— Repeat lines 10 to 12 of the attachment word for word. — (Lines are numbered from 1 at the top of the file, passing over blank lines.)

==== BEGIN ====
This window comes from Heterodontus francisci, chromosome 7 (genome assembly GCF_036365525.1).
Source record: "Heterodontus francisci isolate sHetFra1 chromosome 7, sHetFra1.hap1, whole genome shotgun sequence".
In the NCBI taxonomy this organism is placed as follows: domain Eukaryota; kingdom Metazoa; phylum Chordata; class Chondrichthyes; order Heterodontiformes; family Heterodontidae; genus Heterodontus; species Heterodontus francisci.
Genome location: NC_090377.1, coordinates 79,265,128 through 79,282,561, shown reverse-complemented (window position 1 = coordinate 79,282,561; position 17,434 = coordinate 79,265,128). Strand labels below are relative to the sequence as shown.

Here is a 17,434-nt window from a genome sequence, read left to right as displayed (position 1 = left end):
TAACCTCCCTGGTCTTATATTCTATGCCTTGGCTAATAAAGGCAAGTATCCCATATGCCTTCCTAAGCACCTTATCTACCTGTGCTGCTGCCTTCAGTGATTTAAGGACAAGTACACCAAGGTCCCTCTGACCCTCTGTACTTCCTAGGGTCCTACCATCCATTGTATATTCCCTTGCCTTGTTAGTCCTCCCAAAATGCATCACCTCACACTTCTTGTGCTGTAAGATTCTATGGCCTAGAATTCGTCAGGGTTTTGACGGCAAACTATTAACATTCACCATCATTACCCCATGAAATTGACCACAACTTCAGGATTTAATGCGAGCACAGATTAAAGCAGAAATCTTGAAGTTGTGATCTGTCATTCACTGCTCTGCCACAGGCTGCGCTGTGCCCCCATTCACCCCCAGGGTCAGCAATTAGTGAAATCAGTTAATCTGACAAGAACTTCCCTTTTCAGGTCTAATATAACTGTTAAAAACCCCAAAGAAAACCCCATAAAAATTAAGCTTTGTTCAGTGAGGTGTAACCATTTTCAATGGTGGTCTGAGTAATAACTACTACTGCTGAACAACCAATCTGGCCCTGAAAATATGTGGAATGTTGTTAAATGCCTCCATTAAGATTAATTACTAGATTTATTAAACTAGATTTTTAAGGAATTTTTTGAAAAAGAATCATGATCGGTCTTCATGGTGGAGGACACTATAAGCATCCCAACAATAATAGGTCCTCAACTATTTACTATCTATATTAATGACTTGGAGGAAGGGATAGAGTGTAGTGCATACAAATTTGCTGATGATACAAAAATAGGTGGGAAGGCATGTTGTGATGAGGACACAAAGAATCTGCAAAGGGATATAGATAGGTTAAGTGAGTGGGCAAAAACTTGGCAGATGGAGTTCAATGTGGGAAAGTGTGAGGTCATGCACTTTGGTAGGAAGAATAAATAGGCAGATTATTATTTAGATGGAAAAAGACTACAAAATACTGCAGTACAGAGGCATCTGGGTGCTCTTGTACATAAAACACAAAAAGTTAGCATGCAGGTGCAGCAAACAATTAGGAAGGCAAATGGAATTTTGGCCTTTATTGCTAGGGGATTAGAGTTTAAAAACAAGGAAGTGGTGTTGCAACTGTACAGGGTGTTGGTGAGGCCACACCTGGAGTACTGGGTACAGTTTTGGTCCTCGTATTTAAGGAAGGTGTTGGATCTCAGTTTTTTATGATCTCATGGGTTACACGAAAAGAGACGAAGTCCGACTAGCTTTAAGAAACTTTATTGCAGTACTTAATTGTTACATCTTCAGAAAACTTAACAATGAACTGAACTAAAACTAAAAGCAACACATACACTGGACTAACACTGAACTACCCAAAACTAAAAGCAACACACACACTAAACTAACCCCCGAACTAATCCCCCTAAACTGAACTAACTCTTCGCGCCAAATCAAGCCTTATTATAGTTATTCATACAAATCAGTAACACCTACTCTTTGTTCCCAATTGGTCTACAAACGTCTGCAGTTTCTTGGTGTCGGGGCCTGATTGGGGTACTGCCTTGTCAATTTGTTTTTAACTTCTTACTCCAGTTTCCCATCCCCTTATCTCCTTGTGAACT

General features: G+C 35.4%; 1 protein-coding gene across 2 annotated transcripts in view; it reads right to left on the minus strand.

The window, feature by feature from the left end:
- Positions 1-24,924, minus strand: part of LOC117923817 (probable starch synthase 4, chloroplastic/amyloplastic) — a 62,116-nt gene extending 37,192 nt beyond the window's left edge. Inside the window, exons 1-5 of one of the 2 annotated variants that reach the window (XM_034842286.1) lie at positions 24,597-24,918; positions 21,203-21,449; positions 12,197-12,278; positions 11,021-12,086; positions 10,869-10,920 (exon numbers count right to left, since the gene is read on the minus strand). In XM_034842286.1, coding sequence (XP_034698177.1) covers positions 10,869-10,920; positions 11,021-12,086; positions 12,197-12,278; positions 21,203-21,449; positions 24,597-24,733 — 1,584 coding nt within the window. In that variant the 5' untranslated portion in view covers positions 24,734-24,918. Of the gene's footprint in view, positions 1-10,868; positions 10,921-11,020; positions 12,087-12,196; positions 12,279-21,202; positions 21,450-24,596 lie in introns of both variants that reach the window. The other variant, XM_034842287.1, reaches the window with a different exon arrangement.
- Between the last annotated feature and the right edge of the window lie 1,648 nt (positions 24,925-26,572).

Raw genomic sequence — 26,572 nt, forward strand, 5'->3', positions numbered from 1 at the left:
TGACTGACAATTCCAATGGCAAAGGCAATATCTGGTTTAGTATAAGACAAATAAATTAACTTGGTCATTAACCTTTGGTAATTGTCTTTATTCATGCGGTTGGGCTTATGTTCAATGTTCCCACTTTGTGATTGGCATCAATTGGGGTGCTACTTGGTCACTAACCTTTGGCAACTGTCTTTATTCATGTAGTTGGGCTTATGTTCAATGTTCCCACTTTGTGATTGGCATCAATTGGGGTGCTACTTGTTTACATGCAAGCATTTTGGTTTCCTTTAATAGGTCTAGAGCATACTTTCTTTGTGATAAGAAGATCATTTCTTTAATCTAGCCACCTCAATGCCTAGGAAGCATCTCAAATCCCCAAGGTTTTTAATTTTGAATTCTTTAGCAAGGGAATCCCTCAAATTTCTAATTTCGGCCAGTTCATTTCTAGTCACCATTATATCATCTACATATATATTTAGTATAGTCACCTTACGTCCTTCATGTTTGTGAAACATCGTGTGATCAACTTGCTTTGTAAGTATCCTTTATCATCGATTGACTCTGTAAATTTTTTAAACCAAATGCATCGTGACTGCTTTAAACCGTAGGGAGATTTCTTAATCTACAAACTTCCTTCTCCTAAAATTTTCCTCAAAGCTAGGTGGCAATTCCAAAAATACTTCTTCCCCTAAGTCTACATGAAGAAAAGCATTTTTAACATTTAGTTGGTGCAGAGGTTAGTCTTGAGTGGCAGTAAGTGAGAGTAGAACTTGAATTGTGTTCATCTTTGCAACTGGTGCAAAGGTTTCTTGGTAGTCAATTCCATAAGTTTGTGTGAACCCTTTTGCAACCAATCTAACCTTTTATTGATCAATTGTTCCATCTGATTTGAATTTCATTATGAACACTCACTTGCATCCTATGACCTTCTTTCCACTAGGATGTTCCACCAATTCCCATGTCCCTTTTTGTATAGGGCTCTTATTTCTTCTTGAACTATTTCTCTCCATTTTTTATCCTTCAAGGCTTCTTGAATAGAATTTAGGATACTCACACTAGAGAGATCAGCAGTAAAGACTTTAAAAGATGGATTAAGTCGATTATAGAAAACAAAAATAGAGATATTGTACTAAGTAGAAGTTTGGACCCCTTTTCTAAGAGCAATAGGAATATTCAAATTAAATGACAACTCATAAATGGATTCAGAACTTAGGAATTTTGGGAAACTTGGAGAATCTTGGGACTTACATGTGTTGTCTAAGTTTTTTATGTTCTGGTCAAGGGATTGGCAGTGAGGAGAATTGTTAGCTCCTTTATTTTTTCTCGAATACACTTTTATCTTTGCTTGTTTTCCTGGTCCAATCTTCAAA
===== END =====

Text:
- Between the last annotated feature and the right edge of the window lie 1,648 nt (positions 24,925-26,572).

Raw genomic sequence — 26,572 nt, forward strand, 5'->3', positions numbered from 1 at the left:
TGACTGACAATTCCAATGGCAAAGGCAATATCTGGTTTAGTATAAGACAAATAAATTAACTTGGTCATTAACCTTTGGTAATTGTCTTTATTCATGCGGTTGGGCTTATGTTCAATGTTCCCACTTTGTGATTGGCATCAATTGGGGTGCTACTTGGTCACTAACCTTTGGCAACTGTCTTTATTCATGTAGTTGGGCTTATGTTCAATGTTCCCACTTTGTGATTGGCATCAATTGGGGTGCTACTTGTTTACATGCAAGCATTTTGGTTTCCTTTAATAGGTCTAGAGCATACTTTCTTTGTGATAAGAAGATCATTTCTTTAATCTAGCCACCTCAATGCCTAGGAAGCATCTCAAATCCCCAAGGTTTTTAATTTTGAATTCTTTAGCAAGGGAATCCCTCAAATTTCTAATTTCGGCCAGTTCATTTCTAGTCACCATTATATCATCTACATATATATTTAGTATAGTCACCTTACGTCCTTCATGTTTGTGAAACATCGTGTGATCAACTTGCTTTGTAAGTATCCTTTATCATCGATTGACTCTGTAAATTTTTTAAACCAAATGCATCGTGACTGCTTTAAACCGTAGGGAGATTTCTTAATCTACAAACTTCCTTCTCCTAAAATTTTCCTCAAAGCTAGGTGGCAATTCCAAAAATACTTCTTCCCCTAAGTCTACATGAAGAAAAGCATTTTTAACATTTAGTTGGTGCAGAGGTTAGTCTTGAGTGGCAGTAAGTGAGAGTAGAACTTGAATTGTGTTCATCTTTGCAACTGGTGCAAAGGTTTCTTGGTAGTCAATTCCATAAGTTTGTGTGAACCCTTTTGCAACCAATCTAACCTTTTATTGATCAATTGTTCCATCTGATTTGAATTTCATTATGAACACTCACTTGCATCCTATGACCTTCTTTCCACTAGGATGTTCCACCAATTCCCATGTCCCTTTTTGTATAGGGCTCTTATTTCTTCTTGAACTATTTCTCTCCATTTTTTATCCTTCAAGGCTTCTTGAATAGAATTTAGGATACTCACACTAGAGAGATCAGCAGTAAAGACTTTAAAAGATGGATTAAGTCGATTATAGAAAACAAAAATAGAGATATTGTACTAAGTAGAAGTTTGGACCCCTTTTCTAAGAGCAATAGGAATATTCAAATTAAATGACAACTCATAAATGGATTCAGAACTTAGGAATTTTGGGAAACTTGGAGAATCTTGGGACTTACATGTGTTGTCTAAGTTTTTTATGTTCTGGTCAAGGGATTGGCAGTGAGGAGAATTGTTAGCTCCTTTATTTTTTCTCGAATACACTTTTATCTTTGCTTGTTTTCCTGGTCCAATCTTCAAA